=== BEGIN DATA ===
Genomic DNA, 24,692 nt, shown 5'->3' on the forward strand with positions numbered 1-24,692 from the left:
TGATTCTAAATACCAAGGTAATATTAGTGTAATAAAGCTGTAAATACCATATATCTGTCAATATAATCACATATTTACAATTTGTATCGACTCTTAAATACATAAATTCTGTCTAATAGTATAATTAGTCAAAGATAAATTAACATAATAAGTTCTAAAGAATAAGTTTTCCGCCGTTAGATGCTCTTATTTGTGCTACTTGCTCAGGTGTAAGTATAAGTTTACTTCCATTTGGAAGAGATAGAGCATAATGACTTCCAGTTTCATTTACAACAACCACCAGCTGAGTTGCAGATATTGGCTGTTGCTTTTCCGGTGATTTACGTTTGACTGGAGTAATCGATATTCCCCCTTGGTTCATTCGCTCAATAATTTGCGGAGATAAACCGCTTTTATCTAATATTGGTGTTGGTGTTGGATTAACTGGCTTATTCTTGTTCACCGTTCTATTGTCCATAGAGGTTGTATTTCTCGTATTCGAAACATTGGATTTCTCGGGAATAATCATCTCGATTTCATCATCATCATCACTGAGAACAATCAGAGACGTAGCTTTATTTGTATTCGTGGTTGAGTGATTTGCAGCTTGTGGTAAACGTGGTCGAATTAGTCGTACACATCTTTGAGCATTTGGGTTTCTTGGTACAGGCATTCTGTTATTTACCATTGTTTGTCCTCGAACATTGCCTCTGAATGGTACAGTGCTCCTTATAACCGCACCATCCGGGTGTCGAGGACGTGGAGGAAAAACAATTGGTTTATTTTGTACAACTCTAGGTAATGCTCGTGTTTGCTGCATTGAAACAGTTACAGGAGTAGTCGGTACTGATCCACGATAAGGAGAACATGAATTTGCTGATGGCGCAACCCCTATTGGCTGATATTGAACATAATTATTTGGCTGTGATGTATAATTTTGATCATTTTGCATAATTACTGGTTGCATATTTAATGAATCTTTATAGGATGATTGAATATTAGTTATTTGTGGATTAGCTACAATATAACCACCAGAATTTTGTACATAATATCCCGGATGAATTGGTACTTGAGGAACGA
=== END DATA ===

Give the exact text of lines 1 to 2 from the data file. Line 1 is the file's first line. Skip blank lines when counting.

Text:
Genomic DNA, 24,692 nt, shown 5'->3' on the forward strand with positions numbered 1-24,692 from the left:
TGATTCTAAATACCAAGGTAATATTAGTGTAATAAAGCTGTAAATACCATATATCTGTCAATATAATCACATATTTACAATTTGTATCGACTCTTAAATACATAAATTCTGTCTAATAGTATAATTAGTCAAAGATAAATTAACATAATAAGTTCTAAAGAATAAGTTTTCCGCCGTTAGATGCTCTTATTTGTGCTACTTGCTCAGGTGTAAGTATAAGTTTACTTCCATTTGGAAGAGATAGAGCATAATGACTTCCAGTTTCATTTACAACAACCACCAGCTGAGTTGCAGATATTGGCTGTTGCTTTTCCGGTGATTTACGTTTGACTGGAGTAATCGATATTCCCCCTTGGTTCATTCGCTCAATAATTTGCGGAGATAAACCGCTTTTATCTAATATTGGTGTTGGTGTTGGATTAACTGGCTTATTCTTGTTCACCGTTCTATTGTCCATAGAGGTTGTATTTCTCGTATTCGAAACATTGGATTTCTCGGGAATAATCATCTCGATTTCATCATCATCATCACTGAGAACAATCAGAGACGTAGCTTTATTTGTATTCGTGGTTGAGTGATTTGCAGCTTGTGGTAAACGTGGTCGAATTAGTCGTACACATCTTTGAGCATTTGGGTTTCTTGGTACAGGCATTCTGTTATTTACCATTGTTTGTCCTCGAACATTGCCTCTGAATGGTACAGTGCTCCTTATAACCGCACCATCCGGGTGTCGAGGACGTGGAGGAAAAACAATTGGTTTATTTTGTACAACTCTAGGTAATGCTCGTGTTTGCTGCATTGAAACAGTTACAGGAGTAGTCGGTACTGATCCACGATAAGGAGAACATGAATTTGCTGATGGCGCAACCCCTATTGGCTGATATTGAACATAATTATTTGGCTGTGATGTATAATTTTGATCATTTTGCATAATTACTGGTTGCATATTTAATGAATCTTTATAGGATGATTGAATATTAGTTATTTGTGGATTAGCTACAATATAACCACCAGAATTTTGTACATAATATCCCGGATGAATTGGTACTTGAGGAACGA